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A12 The cryo-electron microscopy structure of huntingtin
  1. Stefan Kochanek1,
  2. Bin Huang1,
  3. Manuel Seefelder1,
  4. Tatjana Engler1,
  5. Jingdong Cheng2,
  6. Wolfgang Baumeister3,
  7. Qiang Guo3,
  8. Rubén Fernándezt-Busnadiego3
  1. 1Department of Gene Therapy, Ulm University, Ulm, Germany
  2. 2Gene Center, Department of Biochemistry and Center for integrated Protein Science Munich, Ludwig-Maximilians University, Munich, Germany
  3. 3Department of Molecular Structural Biology, Max Planck Institute of Biochemistry, Martinsried, Germany

Abstract

Huntingtin (HTT) is the protein that is altered in Huntington’s disease (HD). While HTT has been found to be essential for many cellular activities including transport of vesicles in the cell, cellular uptake of materials (endocytosis), cellular degradation of waste (autophagy), regulation of transcription, and even is important for embryonic development, an integrating understanding of HTT’s many biological functions at the molecular level is still missing. Although the HTT gene and the disease-causing mutation have been identified 25 years ago, very little data has been available on the structure of HTT. However, information on HTT’s structure would be very important for achieving an improved understand of HTT’s function in health and disease.

Here we employed cryo-electron microscopy (cryo-EM) to determine the structure of full-length human HTT in a complex with another protein, HTT-associated protein 40 (HAP40). This interaction of HTT with HAP40 was instrumental in stabilizing HTT’s structure to a degree that the structure of HTT could be determined at detailed level at an overall resolution of 4 Å.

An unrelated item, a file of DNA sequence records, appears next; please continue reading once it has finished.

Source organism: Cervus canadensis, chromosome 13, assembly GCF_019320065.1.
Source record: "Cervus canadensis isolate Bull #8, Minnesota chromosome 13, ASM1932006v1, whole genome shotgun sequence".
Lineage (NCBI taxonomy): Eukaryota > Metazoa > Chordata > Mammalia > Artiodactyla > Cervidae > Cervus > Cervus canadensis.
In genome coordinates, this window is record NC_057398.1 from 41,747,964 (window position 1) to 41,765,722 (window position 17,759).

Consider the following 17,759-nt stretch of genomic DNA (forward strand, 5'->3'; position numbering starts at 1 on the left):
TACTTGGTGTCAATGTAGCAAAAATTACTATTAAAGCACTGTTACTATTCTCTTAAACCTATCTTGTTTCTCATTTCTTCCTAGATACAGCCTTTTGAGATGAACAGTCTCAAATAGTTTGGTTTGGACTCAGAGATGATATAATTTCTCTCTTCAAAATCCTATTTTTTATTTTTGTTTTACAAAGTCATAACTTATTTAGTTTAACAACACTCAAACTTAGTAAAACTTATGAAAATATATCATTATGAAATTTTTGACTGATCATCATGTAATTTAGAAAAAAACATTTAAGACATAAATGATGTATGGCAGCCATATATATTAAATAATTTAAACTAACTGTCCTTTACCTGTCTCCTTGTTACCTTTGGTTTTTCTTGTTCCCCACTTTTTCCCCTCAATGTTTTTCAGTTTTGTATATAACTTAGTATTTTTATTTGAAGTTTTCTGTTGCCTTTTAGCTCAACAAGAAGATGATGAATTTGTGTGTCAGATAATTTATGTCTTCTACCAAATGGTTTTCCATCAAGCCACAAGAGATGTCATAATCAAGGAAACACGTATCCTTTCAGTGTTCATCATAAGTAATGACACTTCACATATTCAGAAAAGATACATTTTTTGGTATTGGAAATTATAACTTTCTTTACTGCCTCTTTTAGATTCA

HTT is largely α-helical and consists of three major domains. The N- and C-terminal domains contain multiple HEAT repeat elements that are arranged in a solenoid fashion. These domains are connected by a smaller bridge domain that contain different types of tandem repeats.

HAP40 is also largely α-helical and has a tetratricopeptide repeat (TPR)-like organization. HAP40 binds in a cleft contacting the three HTT domains by hydrophobic and electrostatic interactions, thereby stabilizing HTT’s conformation.

These data help in the interpretation of previous biochemical results and will pave the way for the generation and testing of new research hypotheses that ultimately will lead to an improved understanding of HTT’s diverse biological functions.

  • Huntingtin
  • cryo-EM structure

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